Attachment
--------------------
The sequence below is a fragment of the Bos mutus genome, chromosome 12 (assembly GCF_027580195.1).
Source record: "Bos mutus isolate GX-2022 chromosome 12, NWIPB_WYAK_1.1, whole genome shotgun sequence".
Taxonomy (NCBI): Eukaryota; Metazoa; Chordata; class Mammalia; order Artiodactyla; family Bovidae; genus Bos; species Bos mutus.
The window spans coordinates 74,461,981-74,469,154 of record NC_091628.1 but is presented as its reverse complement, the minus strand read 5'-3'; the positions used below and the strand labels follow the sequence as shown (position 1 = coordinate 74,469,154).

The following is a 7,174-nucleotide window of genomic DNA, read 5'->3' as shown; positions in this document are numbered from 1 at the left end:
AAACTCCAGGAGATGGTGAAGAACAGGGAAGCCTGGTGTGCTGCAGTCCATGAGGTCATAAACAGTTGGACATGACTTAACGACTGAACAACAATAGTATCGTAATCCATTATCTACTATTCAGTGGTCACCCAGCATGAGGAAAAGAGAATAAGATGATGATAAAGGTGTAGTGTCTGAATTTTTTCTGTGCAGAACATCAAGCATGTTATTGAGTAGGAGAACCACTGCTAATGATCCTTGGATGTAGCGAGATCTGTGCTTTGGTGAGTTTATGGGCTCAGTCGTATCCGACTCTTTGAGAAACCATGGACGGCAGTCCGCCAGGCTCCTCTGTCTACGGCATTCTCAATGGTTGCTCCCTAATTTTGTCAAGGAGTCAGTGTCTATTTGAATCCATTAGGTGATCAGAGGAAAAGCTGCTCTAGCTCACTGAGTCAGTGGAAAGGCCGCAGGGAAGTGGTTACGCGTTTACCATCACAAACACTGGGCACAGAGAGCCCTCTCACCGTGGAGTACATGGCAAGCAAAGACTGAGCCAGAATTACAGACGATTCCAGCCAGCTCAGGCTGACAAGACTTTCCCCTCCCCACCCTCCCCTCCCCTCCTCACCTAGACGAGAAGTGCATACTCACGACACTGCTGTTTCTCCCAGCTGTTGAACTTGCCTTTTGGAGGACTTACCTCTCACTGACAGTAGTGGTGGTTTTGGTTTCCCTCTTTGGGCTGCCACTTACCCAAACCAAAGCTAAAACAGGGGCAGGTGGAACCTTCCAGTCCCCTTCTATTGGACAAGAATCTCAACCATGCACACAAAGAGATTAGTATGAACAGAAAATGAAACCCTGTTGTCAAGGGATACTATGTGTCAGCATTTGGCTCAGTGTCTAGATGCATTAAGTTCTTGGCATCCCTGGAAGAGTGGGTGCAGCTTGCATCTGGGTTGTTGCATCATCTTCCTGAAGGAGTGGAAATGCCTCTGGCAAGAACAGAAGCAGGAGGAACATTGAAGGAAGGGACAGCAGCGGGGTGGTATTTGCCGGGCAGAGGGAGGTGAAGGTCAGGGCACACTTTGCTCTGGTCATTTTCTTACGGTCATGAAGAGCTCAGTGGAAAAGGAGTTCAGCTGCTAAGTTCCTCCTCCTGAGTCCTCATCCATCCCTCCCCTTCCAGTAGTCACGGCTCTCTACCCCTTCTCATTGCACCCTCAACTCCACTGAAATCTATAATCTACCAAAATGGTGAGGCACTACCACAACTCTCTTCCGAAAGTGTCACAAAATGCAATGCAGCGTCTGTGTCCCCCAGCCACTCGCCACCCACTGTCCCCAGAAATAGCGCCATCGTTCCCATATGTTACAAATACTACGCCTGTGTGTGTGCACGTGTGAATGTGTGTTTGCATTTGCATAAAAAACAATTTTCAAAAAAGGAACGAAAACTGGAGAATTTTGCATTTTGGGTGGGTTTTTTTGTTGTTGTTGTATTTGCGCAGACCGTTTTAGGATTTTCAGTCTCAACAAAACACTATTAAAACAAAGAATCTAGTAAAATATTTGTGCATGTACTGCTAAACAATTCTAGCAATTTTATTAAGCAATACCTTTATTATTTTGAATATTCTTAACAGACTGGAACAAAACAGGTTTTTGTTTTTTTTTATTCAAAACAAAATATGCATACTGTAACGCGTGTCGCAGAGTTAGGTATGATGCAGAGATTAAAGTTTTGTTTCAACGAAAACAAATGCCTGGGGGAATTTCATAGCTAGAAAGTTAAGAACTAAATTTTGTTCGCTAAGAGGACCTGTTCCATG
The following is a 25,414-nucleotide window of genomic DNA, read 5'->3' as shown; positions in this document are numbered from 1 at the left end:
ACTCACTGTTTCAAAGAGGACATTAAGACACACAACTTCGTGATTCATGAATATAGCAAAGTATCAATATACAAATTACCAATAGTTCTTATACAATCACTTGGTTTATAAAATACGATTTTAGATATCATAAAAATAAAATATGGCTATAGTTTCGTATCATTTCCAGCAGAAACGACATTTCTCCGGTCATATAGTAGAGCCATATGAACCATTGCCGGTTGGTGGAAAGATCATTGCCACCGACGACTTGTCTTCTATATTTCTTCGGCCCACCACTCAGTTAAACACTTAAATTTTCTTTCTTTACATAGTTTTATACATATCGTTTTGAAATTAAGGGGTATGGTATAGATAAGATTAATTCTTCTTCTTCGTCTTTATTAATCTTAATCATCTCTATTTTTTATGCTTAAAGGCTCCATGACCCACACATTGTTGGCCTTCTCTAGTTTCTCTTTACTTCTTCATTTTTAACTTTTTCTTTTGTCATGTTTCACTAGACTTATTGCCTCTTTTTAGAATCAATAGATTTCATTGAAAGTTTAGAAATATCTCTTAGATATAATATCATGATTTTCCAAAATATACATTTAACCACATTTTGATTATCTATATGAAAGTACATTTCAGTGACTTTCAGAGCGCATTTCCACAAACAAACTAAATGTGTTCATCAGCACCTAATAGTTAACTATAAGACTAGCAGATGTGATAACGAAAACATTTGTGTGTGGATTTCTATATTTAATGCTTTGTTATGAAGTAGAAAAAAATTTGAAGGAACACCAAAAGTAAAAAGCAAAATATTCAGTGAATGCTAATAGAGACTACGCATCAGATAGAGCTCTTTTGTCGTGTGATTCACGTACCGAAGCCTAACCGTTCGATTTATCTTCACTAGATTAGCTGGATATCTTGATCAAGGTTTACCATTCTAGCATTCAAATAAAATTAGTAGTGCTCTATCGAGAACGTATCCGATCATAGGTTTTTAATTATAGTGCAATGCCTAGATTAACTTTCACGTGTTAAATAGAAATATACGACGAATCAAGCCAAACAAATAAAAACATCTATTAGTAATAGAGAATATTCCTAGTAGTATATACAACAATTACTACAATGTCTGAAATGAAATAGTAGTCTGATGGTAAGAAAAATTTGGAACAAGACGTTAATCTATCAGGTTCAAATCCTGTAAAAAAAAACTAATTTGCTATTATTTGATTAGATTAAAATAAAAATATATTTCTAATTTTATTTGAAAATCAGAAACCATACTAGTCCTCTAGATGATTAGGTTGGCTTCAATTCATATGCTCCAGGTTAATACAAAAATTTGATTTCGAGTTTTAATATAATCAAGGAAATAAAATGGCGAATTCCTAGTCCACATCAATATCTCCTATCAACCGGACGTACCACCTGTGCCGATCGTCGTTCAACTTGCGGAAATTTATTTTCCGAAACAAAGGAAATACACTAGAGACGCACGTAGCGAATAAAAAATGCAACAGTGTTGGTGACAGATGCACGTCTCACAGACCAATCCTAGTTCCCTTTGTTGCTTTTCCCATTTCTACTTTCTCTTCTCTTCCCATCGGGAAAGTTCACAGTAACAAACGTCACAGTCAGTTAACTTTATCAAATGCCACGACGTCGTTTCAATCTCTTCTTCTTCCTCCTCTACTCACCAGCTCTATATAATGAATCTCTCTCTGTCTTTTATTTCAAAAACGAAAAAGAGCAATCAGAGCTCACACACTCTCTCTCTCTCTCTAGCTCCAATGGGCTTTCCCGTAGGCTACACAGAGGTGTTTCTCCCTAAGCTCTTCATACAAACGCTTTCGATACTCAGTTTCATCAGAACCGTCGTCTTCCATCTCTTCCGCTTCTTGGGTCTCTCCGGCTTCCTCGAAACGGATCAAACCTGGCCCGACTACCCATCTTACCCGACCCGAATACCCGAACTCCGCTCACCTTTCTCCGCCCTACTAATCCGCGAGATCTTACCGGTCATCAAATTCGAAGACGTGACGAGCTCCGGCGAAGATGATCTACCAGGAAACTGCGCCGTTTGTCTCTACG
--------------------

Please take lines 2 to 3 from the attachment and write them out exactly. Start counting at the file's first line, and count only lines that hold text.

Source record: "Bos mutus isolate GX-2022 chromosome 12, NWIPB_WYAK_1.1, whole genome shotgun sequence".
Taxonomy (NCBI): Eukaryota; Metazoa; Chordata; class Mammalia; order Artiodactyla; family Bovidae; genus Bos; species Bos mutus.